What do you do to encourage a love of reading in your family?


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8 comments:

gahome2mom said...

As a homeschool mom of five daughters, developing the love for reading was easy until the past few years when video games took over. lol

My first two daughters were avid readers. My second two think many of the books are boring or stupid for their age group. I have volunteered for books online to review for them but they are relentless. They said they write better. (teenagers)

My 17-year-old will read Holocaust books. I am still trying with my 14-year-old. I think it will be easier with my four year old. She had me read Alice in Wonderland to her yesterday.


I appreciate your review. I am encouraged to keep on fighting! I have four grandchildren and I hope they will love reading books.

Thanks,
gahome2mom

JP said...

Reading books to children like you have done and continue to do today are the only way to prime their minds to continue reading as they grow.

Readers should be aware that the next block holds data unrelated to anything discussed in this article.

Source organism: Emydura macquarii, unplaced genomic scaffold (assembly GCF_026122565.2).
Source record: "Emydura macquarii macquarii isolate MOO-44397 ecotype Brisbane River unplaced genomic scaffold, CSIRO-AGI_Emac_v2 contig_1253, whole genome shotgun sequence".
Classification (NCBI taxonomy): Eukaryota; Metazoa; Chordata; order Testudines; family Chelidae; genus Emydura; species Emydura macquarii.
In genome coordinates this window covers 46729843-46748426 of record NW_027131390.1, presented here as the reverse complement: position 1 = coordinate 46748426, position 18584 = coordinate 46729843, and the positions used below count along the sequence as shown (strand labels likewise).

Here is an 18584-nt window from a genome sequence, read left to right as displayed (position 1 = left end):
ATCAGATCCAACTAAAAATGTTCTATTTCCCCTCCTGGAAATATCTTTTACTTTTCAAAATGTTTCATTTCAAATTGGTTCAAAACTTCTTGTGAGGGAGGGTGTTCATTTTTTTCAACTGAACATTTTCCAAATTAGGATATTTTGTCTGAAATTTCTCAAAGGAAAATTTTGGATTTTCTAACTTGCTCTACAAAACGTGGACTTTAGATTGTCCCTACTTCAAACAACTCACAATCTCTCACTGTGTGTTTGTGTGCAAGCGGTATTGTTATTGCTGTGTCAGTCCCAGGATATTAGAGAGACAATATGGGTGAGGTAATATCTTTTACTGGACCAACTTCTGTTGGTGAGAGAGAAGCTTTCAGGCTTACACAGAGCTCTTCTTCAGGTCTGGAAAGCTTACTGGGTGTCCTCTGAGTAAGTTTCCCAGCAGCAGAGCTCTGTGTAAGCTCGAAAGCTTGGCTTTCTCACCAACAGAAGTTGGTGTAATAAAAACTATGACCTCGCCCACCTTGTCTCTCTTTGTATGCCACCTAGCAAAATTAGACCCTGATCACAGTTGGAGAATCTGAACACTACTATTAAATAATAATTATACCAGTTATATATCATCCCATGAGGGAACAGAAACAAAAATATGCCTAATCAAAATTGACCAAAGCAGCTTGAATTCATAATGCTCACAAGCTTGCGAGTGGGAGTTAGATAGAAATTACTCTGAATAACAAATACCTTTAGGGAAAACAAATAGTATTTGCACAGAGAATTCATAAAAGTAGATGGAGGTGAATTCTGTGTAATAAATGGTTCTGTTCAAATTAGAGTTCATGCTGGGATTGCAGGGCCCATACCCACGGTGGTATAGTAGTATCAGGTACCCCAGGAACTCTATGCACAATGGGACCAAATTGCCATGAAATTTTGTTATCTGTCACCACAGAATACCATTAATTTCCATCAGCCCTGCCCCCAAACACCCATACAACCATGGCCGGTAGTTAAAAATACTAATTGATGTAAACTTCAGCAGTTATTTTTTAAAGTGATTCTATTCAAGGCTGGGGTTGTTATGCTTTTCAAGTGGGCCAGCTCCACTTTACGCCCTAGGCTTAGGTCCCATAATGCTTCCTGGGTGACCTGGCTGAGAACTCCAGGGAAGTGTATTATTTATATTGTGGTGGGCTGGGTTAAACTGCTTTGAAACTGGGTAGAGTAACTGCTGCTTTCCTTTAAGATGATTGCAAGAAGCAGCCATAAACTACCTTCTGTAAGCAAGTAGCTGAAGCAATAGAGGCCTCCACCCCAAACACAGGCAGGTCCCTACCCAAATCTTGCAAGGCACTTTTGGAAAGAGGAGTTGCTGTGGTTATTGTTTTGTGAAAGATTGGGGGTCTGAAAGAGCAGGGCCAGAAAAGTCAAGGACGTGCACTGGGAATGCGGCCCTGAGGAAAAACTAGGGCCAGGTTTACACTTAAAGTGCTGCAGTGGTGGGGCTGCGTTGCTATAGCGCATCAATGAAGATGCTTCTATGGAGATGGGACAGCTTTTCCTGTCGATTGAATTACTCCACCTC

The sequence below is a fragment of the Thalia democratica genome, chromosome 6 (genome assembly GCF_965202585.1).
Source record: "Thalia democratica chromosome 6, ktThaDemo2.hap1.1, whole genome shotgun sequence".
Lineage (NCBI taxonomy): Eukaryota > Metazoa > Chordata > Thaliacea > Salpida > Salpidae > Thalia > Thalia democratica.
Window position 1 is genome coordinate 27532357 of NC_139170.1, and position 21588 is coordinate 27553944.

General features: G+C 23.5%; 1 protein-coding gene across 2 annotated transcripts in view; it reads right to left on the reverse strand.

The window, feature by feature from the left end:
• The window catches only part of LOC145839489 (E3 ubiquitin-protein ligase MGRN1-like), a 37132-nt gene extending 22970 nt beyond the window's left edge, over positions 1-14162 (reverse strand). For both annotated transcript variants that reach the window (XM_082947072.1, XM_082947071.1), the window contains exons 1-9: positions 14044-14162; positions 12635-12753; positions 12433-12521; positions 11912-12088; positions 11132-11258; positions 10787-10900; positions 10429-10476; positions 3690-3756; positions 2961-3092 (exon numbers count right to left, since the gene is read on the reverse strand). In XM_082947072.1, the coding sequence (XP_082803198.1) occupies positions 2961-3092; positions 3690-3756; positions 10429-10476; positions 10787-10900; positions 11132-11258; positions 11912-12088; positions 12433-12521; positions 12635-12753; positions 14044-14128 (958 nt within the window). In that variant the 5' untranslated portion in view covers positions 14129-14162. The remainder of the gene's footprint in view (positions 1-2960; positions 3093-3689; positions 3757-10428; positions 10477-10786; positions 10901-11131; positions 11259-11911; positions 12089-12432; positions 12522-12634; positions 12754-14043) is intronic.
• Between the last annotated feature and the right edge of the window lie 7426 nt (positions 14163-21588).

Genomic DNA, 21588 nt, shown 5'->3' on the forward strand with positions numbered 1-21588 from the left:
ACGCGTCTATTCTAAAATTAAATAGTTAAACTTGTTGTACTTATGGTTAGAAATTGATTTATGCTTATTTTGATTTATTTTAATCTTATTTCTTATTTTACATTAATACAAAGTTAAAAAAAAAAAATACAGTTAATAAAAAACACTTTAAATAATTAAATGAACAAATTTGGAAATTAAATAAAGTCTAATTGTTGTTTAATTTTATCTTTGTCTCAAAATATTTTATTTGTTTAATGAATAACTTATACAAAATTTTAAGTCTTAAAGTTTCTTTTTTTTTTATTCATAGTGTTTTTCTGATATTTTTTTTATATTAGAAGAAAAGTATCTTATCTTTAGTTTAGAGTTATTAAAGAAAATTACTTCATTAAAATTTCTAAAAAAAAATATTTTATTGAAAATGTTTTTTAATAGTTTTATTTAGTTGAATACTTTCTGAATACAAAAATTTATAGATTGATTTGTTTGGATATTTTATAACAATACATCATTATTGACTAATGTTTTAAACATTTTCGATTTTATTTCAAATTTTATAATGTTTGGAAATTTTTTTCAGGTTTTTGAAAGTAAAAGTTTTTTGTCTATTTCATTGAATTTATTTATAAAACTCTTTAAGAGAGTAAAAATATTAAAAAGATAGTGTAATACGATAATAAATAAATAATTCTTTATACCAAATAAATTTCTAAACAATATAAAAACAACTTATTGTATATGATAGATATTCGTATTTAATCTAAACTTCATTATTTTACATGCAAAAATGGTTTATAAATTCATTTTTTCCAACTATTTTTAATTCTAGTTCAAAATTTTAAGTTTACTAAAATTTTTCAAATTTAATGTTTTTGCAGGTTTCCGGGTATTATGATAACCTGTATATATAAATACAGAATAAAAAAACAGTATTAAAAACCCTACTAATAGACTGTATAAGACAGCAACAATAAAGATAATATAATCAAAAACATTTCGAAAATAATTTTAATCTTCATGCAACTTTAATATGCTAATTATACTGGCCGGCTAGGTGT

It is a bit of a challenge in these electronic days to encourage book reading but it's a valuable prize if it becomes a lifelong pleasure.
Btw, Diary of a Wimpy Kid, the movie opens March 19th. http://www.diaryofawimpykidmovie.com/

GPS said...

I really believe if they start out with a love of books it will always be there and if they take a break for video games they'll return to reading sooner or later.

Rachel Lynne said...

Hey Gale! I was a bookwarm but my daughter isn't. It makes me sad but she is coming around. I think for her it was that fact that for three years or more she needed glasses and nobody knew it! Since getting glasses last year she has been reading more but, weird child that she is, she likes non fiction! I'm constantly presenting her with great fiction I loved as a kid, little by little she is coming around. She just started the Warriors series but I think that is because it involves cats!